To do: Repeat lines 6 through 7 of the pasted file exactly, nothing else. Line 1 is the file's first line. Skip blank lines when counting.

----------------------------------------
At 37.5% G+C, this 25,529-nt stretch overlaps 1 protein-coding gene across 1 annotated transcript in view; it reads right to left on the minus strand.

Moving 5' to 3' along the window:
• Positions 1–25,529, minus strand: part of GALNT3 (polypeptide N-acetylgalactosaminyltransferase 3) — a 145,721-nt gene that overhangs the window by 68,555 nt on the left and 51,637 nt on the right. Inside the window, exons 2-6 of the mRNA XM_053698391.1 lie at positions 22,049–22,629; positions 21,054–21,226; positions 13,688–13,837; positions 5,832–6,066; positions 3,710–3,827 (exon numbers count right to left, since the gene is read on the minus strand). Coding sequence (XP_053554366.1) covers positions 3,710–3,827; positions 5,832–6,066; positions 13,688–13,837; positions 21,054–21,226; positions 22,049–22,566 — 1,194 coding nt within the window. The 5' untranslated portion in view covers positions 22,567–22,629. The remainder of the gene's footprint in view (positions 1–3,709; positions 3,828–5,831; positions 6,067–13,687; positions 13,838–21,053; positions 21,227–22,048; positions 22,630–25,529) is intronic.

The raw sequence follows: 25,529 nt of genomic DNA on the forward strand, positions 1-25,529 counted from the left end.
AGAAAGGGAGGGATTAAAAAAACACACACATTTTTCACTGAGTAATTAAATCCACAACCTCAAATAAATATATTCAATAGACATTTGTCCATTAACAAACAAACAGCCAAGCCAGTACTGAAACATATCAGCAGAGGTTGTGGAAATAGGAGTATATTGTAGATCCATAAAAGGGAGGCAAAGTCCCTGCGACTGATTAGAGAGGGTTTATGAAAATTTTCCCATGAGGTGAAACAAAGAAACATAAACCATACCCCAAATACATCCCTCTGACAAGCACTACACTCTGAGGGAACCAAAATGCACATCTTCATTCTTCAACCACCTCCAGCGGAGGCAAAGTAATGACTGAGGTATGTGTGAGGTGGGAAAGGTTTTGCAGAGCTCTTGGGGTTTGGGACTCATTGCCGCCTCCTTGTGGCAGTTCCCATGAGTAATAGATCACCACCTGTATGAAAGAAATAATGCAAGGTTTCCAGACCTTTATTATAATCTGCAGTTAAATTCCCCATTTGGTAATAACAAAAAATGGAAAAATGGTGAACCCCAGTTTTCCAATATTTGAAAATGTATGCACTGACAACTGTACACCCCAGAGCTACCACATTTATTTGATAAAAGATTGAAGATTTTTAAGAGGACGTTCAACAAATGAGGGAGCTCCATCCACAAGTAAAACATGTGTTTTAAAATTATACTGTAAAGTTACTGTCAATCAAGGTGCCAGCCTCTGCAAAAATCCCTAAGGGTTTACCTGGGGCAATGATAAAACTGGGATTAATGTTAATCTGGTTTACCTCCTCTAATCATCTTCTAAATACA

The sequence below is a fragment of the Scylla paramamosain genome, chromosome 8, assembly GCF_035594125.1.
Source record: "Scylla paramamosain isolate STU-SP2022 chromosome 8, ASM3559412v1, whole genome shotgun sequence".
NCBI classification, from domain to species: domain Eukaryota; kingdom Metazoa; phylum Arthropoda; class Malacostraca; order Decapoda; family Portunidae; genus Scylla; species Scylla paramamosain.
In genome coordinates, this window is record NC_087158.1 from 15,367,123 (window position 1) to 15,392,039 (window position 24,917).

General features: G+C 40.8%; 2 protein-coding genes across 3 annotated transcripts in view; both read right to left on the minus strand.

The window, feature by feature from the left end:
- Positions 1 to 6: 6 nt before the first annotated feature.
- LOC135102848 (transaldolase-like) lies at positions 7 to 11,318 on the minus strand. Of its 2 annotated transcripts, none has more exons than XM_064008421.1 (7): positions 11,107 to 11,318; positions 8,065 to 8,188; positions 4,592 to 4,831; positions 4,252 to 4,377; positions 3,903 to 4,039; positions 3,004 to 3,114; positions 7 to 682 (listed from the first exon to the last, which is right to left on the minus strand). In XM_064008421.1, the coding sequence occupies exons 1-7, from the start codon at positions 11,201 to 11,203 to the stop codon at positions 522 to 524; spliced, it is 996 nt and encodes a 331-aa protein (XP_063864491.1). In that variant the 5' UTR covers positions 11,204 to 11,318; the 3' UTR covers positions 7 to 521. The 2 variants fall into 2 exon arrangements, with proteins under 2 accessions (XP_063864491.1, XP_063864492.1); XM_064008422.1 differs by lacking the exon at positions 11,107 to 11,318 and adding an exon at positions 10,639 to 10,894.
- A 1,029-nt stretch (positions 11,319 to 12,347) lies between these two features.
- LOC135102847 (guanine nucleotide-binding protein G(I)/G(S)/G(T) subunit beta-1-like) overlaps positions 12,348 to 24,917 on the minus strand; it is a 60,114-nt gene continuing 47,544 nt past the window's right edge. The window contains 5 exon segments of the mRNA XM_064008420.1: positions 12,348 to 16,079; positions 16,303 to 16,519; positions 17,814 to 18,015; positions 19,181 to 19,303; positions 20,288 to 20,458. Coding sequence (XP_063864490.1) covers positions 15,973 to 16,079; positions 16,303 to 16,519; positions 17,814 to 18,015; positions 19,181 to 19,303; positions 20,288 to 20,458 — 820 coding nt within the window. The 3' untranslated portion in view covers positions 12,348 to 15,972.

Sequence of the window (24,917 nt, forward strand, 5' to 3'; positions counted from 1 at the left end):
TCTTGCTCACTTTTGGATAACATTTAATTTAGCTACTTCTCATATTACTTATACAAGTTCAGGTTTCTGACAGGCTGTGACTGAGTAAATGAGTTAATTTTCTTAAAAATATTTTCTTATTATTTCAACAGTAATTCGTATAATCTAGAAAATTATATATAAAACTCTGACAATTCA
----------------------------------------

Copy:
The sequence below is a fragment of the Scylla paramamosain genome, chromosome 8, assembly GCF_035594125.1.
Source record: "Scylla paramamosain isolate STU-SP2022 chromosome 8, ASM3559412v1, whole genome shotgun sequence".